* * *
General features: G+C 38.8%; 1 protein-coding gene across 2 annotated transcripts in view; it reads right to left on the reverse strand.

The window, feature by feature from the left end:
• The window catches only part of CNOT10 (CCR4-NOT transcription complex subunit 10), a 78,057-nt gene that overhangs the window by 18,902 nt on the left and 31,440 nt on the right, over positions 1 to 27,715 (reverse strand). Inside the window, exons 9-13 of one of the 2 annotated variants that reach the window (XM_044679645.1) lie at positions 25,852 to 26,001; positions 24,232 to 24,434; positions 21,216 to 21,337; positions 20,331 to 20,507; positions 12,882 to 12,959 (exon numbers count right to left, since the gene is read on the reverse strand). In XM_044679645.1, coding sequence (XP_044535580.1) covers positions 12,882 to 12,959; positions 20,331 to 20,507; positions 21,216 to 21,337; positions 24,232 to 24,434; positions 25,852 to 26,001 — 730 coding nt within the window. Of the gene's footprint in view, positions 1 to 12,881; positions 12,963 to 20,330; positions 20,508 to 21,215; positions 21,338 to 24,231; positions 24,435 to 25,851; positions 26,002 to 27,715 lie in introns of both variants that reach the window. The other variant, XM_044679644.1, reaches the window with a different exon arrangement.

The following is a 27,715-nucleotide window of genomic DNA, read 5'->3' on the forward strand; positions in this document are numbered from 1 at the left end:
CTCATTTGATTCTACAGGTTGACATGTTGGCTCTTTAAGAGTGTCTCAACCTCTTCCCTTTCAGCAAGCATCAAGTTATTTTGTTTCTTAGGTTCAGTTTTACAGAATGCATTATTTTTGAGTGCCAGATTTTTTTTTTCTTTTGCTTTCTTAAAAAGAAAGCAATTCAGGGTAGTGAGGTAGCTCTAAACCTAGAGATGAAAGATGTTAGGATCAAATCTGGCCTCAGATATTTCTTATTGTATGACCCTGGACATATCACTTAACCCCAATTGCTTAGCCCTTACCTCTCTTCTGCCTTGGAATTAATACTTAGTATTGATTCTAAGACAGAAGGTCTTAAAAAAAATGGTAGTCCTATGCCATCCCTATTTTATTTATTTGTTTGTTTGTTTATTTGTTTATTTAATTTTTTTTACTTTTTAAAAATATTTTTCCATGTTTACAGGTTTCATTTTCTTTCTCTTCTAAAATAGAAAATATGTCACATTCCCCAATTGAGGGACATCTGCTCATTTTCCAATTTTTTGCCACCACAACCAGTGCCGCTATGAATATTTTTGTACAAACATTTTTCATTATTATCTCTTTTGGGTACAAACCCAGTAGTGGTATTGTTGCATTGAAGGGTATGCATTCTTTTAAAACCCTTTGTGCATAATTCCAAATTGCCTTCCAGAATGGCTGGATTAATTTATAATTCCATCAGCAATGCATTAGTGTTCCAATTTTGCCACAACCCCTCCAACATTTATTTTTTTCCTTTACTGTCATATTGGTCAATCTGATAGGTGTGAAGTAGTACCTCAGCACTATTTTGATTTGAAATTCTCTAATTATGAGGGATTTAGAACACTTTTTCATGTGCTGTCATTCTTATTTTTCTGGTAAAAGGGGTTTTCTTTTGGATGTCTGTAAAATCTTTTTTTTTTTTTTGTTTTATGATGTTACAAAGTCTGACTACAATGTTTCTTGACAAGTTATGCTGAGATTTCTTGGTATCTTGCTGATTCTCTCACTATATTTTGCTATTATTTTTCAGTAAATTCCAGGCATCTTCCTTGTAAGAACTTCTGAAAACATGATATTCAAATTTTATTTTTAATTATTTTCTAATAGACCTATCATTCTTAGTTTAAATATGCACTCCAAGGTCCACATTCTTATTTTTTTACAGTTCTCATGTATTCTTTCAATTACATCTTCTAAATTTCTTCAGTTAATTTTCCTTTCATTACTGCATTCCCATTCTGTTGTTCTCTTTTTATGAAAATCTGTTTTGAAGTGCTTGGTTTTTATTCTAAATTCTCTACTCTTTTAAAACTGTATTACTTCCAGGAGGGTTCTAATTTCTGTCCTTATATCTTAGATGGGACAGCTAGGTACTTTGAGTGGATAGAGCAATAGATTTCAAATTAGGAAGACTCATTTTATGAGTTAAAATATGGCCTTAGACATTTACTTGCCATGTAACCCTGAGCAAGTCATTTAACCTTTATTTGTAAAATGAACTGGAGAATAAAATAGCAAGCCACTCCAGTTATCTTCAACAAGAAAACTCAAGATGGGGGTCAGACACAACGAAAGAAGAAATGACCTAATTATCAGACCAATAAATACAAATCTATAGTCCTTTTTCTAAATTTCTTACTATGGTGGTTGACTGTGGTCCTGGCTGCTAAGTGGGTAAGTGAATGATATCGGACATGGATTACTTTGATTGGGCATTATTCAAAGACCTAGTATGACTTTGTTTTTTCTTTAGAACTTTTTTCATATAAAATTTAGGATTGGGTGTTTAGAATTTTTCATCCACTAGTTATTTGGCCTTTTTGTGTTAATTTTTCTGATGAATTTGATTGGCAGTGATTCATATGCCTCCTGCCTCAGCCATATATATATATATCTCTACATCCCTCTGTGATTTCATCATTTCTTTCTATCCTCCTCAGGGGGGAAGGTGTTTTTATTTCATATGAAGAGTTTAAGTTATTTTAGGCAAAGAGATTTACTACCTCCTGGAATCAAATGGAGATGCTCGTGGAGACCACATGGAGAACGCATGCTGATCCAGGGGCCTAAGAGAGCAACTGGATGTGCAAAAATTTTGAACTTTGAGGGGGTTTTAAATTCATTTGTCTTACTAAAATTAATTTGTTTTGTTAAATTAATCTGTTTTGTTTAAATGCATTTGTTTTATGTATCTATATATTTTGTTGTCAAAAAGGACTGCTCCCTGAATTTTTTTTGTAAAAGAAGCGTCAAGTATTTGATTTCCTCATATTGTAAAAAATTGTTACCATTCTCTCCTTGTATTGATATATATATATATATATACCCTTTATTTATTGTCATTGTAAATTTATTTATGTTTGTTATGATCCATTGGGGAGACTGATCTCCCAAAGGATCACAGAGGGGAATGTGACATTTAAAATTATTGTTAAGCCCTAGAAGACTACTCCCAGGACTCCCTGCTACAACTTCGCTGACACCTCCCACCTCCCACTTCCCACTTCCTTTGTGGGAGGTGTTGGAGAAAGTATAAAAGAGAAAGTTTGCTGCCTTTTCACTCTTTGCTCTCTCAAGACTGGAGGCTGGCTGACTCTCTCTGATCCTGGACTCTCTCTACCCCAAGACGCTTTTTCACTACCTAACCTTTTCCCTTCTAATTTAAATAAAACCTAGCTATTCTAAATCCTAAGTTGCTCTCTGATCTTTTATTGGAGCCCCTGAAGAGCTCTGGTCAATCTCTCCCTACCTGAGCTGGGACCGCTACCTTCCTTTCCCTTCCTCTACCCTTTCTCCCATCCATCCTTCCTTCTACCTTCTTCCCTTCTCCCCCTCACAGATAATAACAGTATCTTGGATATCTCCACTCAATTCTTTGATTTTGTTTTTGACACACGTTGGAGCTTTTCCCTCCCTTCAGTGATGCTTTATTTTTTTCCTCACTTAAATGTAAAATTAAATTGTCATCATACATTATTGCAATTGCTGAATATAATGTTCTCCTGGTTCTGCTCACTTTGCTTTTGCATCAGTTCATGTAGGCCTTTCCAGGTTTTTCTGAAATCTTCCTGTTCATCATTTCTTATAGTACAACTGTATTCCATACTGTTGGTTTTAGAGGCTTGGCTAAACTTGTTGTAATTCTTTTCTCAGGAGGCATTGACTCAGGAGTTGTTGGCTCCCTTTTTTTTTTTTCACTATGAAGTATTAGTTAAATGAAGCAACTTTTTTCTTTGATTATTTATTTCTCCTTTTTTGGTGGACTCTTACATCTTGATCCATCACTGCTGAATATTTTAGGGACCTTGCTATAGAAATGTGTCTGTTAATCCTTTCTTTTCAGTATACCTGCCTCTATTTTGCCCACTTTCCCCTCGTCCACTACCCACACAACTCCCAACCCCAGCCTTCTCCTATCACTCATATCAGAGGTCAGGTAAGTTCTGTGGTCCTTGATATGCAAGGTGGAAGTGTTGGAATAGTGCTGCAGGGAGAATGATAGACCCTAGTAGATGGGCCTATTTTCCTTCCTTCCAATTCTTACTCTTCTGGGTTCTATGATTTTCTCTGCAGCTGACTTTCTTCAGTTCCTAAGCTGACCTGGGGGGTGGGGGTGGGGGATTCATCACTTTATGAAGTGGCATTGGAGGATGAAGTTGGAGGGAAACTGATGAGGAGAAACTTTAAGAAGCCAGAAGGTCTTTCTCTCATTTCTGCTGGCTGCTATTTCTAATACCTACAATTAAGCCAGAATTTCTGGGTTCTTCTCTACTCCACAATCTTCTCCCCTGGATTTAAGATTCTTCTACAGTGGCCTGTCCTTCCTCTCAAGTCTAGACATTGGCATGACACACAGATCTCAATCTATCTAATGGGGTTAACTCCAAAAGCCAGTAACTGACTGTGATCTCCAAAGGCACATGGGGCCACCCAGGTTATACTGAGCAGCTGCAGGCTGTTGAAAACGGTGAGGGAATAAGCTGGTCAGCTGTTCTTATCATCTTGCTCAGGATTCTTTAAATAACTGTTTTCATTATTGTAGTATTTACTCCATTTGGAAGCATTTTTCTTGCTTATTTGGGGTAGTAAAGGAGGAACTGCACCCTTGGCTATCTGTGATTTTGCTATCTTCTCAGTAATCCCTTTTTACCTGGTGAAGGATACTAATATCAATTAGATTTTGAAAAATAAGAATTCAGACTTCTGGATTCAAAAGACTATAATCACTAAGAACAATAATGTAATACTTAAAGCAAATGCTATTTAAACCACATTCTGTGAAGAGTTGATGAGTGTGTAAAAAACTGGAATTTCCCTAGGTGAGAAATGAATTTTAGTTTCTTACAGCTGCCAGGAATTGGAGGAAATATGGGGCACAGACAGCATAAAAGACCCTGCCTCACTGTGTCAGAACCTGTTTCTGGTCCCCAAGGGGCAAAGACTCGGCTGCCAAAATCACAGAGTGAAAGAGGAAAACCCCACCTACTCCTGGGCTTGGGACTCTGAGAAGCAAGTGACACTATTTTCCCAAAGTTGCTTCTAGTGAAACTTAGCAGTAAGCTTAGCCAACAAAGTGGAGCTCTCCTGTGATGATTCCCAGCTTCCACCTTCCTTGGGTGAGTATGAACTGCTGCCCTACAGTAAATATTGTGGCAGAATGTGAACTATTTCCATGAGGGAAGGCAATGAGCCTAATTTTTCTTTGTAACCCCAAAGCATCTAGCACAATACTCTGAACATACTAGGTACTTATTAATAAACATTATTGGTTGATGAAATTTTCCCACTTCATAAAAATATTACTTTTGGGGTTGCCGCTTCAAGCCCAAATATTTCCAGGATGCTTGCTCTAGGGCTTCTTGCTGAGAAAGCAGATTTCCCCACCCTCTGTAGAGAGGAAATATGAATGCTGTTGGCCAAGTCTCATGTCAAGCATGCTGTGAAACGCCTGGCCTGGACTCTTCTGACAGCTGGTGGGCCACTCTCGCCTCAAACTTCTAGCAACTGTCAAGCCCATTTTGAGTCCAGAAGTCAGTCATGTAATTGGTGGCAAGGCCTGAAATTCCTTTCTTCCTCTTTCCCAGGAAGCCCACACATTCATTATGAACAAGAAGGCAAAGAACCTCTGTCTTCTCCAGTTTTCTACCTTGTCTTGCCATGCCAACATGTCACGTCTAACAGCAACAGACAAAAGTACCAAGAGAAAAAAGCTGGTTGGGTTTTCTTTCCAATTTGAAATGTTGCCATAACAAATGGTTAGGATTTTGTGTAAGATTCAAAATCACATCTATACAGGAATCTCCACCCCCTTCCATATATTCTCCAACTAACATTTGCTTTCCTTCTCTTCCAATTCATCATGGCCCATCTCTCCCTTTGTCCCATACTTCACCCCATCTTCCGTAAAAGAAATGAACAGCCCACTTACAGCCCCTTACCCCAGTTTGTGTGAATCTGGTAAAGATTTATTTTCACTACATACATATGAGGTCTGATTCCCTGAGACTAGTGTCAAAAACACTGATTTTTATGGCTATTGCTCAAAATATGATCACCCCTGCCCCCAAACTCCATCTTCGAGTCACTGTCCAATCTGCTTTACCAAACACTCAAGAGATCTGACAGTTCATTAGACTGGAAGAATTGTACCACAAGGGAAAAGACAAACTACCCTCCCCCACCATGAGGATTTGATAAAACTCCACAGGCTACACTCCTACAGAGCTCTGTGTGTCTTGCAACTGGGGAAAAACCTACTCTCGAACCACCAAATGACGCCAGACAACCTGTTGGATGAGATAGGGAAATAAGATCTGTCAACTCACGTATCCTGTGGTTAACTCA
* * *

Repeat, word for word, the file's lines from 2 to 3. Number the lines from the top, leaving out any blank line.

The window, feature by feature from the left end:
• The window catches only part of CNOT10 (CCR4-NOT transcription complex subunit 10), a 78,057-nt gene that overhangs the window by 18,902 nt on the left and 31,440 nt on the right, over positions 1 to 27,715 (reverse strand). Inside the window, exons 9-13 of one of the 2 annotated variants that reach the window (XM_044679645.1) lie at positions 25,852 to 26,001; positions 24,232 to 24,434; positions 21,216 to 21,337; positions 20,331 to 20,507; positions 12,882 to 12,959 (exon numbers count right to left, since the gene is read on the reverse strand). In XM_044679645.1, coding sequence (XP_044535580.1) covers positions 12,882 to 12,959; positions 20,331 to 20,507; positions 21,216 to 21,337; positions 24,232 to 24,434; positions 25,852 to 26,001 — 730 coding nt within the window. Of the gene's footprint in view, positions 1 to 12,881; positions 12,963 to 20,330; positions 20,508 to 21,215; positions 21,338 to 24,231; positions 24,435 to 25,851; positions 26,002 to 27,715 lie in introns of both variants that reach the window. The other variant, XM_044679644.1, reaches the window with a different exon arrangement.